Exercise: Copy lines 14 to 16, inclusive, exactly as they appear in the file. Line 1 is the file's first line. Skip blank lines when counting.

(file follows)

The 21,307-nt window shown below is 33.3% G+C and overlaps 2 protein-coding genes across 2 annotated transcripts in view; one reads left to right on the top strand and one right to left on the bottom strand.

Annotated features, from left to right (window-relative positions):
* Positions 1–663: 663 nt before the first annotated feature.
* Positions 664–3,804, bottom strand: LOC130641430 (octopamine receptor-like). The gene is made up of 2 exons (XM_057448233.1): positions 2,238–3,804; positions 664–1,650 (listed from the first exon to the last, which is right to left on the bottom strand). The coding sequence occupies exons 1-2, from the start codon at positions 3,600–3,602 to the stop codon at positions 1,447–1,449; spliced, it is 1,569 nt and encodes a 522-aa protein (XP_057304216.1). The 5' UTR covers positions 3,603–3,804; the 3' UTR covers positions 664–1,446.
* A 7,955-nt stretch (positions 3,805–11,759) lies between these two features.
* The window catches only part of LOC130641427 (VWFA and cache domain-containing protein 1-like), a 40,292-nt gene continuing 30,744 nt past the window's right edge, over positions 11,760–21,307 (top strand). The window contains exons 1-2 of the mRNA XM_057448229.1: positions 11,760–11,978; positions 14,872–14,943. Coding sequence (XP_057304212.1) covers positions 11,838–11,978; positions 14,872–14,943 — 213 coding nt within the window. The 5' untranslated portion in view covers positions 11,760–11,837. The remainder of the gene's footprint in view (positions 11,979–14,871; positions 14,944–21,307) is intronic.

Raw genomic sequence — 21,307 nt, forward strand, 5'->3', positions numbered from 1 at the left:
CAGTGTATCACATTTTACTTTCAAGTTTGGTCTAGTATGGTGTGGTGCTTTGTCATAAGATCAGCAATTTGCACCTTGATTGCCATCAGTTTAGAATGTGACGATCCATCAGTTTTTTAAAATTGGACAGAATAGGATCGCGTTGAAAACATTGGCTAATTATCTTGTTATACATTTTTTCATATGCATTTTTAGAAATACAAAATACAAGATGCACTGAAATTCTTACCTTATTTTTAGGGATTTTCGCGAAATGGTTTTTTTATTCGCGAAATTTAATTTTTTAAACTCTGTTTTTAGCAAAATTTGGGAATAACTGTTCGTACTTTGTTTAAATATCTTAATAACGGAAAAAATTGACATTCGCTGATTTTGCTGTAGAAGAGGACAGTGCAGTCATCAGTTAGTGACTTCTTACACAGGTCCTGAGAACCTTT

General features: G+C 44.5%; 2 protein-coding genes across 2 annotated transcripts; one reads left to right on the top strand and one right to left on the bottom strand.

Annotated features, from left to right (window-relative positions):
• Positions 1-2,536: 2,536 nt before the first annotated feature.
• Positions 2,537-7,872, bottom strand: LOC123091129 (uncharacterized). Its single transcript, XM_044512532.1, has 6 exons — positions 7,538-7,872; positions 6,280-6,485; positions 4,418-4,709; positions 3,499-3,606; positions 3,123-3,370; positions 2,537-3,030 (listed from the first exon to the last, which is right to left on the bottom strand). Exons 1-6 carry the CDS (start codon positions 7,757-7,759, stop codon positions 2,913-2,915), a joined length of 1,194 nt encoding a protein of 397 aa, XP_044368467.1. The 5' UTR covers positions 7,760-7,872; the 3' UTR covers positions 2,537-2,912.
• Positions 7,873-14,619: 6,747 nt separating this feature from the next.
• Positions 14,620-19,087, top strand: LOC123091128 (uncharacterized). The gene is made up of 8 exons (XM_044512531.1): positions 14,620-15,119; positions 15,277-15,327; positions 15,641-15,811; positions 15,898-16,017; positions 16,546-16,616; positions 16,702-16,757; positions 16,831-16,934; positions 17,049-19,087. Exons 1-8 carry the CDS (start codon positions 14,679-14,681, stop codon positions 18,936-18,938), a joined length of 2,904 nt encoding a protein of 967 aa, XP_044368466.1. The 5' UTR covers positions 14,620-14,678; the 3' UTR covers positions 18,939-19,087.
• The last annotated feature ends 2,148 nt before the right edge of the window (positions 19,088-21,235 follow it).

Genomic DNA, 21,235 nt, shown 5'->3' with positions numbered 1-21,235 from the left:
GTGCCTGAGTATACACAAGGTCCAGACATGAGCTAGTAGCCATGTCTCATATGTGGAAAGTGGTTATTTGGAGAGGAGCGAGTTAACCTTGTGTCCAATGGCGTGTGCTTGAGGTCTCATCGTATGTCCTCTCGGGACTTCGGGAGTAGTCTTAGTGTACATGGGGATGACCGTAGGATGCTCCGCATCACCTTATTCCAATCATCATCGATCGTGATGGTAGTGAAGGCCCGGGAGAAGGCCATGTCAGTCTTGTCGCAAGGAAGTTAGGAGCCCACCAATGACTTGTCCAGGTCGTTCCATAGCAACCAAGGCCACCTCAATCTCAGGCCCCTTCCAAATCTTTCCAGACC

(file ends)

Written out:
• Positions 14,620-19,087, top strand: LOC123091128 (uncharacterized). The gene is made up of 8 exons (XM_044512531.1): positions 14,620-15,119; positions 15,277-15,327; positions 15,641-15,811; positions 15,898-16,017; positions 16,546-16,616; positions 16,702-16,757; positions 16,831-16,934; positions 17,049-19,087. Exons 1-8 carry the CDS (start codon positions 14,679-14,681, stop codon positions 18,936-18,938), a joined length of 2,904 nt encoding a protein of 967 aa, XP_044368466.1. The 5' UTR covers positions 14,620-14,678; the 3' UTR covers positions 18,939-19,087.
• The last annotated feature ends 2,148 nt before the right edge of the window (positions 19,088-21,235 follow it).

Genomic DNA, 21,235 nt, shown 5'->3' with positions numbered 1-21,235 from the left: